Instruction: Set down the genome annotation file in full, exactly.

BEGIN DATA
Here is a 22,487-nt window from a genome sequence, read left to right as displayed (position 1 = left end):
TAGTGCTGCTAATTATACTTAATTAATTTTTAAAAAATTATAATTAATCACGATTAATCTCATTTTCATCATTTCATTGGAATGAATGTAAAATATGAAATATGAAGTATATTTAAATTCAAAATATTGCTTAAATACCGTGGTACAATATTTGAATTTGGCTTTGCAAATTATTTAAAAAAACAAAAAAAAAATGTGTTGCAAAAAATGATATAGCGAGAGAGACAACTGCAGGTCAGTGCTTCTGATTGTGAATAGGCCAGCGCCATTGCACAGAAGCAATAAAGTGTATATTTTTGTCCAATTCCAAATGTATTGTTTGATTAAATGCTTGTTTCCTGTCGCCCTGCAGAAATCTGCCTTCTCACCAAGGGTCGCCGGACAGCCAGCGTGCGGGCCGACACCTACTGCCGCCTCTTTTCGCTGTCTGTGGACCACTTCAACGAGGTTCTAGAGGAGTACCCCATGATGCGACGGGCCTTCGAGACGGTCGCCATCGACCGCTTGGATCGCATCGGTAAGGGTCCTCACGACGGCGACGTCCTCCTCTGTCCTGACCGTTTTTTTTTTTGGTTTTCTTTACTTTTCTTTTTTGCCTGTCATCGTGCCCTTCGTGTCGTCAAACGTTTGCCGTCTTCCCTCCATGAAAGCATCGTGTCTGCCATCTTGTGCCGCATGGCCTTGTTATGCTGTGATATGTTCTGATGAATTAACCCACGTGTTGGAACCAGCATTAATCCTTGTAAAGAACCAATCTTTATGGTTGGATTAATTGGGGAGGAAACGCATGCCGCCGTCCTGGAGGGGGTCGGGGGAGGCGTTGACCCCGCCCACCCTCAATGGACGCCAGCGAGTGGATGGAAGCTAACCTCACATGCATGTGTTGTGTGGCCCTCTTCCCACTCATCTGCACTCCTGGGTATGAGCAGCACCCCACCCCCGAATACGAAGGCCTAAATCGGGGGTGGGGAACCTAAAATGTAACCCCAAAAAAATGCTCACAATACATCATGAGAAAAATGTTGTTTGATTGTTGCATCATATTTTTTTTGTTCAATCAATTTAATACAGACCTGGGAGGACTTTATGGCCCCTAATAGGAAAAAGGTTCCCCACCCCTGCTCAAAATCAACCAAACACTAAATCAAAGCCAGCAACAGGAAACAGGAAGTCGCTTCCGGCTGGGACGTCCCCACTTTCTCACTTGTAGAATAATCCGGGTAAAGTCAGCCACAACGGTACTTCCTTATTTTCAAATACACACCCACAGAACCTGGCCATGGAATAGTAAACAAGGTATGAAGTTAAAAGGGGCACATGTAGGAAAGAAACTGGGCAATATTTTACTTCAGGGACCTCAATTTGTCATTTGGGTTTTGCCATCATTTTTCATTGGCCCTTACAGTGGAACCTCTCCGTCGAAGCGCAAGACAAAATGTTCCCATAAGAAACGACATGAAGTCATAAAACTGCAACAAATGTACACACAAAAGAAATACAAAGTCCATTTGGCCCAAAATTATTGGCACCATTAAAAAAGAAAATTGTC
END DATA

Here is a 22,487-nt window from a genome sequence, read left to right as displayed (position 1 = left end):
TAGTGCTGCTAATTATACTTAATTAATTTTTAAAAAATTATAATTAATCACGATTAATCTCATTTTCATCATTTCATTGGAATGAATGTAAAATATGAAATATGAAGTATATTTAAATTCAAAATATTGCTTAAATACCGTGGTACAATATTTGAATTTGGCTTTGCAAATTATTTAAAAAAACAAAAAAAAAATGTGTTGCAAAAAATGATATAGCGAGAGAGACAACTGCAGGTCAGTGCTTCTGATTGTGAATAGGCCAGCGCCATTGCACAGAAGCAATAAAGTGTATATTTTTGTCCAATTCCAAATGTATTGTTTGATTAAATGCTTGTTTCCTGTCGCCCTGCAGAAATCTGCCTTCTCACCAAGGGTCGCCGGACAGCCAGCGTGCGGGCCGACACCTACTGCCGCCTCTTTTCGCTGTCTGTGGACCACTTCAACGAGGTTCTAGAGGAGTACCCCATGATGCGACGGGCCTTCGAGACGGTCGCCATCGACCGCTTGGATCGCATCGGTAAGGGTCCTCACGACGGCGACGTCCTCCTCTGTCCTGACCGTTTTTTTTTTTGGTTTTCTTTACTTTTCTTTTTTGCCTGTCATCGTGCCCTTCGTGTCGTCAAACGTTTGCCGTCTTCCCTCCATGAAAGCATCGTGTCTGCCATCTTGTGCCGCATGGCCTTGTTATGCTGTGATATGTTCTGATGAATTAACCCACGTGTTGGAACCAGCATTAATCCTTGTAAAGAACCAATCTTTATGGTTGGATTAATTGGGGAGGAAACGCATGCCGCCGTCCTGGAGGGGGTCGGGGGAGGCGTTGACCCCGCCCACCCTCAATGGACGCCAGCGAGTGGATGGAAGCTAACCTCACATGCATGTGTTGTGTGGCCCTCTTCCCACTCATCTGCACTCCTGGGTATGAGCAGCACCCCACCCCCGAATACGAAGGCCTAAATCGGGGGTGGGGAACCTAAAATGTAACCCCAAAAAAATGCTCACAATACATCATGAGAAAAATGTTGTTTGATTGTTGCATCATATTTTTTTTGTTCAATCAATTTAATACAGACCTGGGAGGACTTTATGGCCCCTAATAGGAAAAAGGTTCCCCACCCCTGCTCAAAATCAACCAAACACTAAATCAAAGCCAGCAACAGGAAACAGGAAGTCGCTTCCGGCTGGGACGTCCCCACTTTCTCACTTGTAGAATAATCCGGGTAAAGTCAGCCACAACGGTACTTCCTTATTTTCAAATACACACCCACAGAACCTGGCCATGGAATAGTAAACAAGGTATGAAGTTAAAAGGGGCACATGTAGGAAAGAAACTGGGCAATATTTTACTTCAGGGACCTCAATTTGTCATTTGGGTTTTGCCATCATTTTTCATTGGCCCTTACAGTGGAACCTCTCCGTCGAAGCGCAAGACAAAATGTTCCCATAAGAAACGACATGAAGTCATAAAACTGCAACAAATGTACACACAAAAGAAATACAAAGTCCATTTGGCCCAAAATTATTGGCACCATTAAAAAAGAAAATTGTC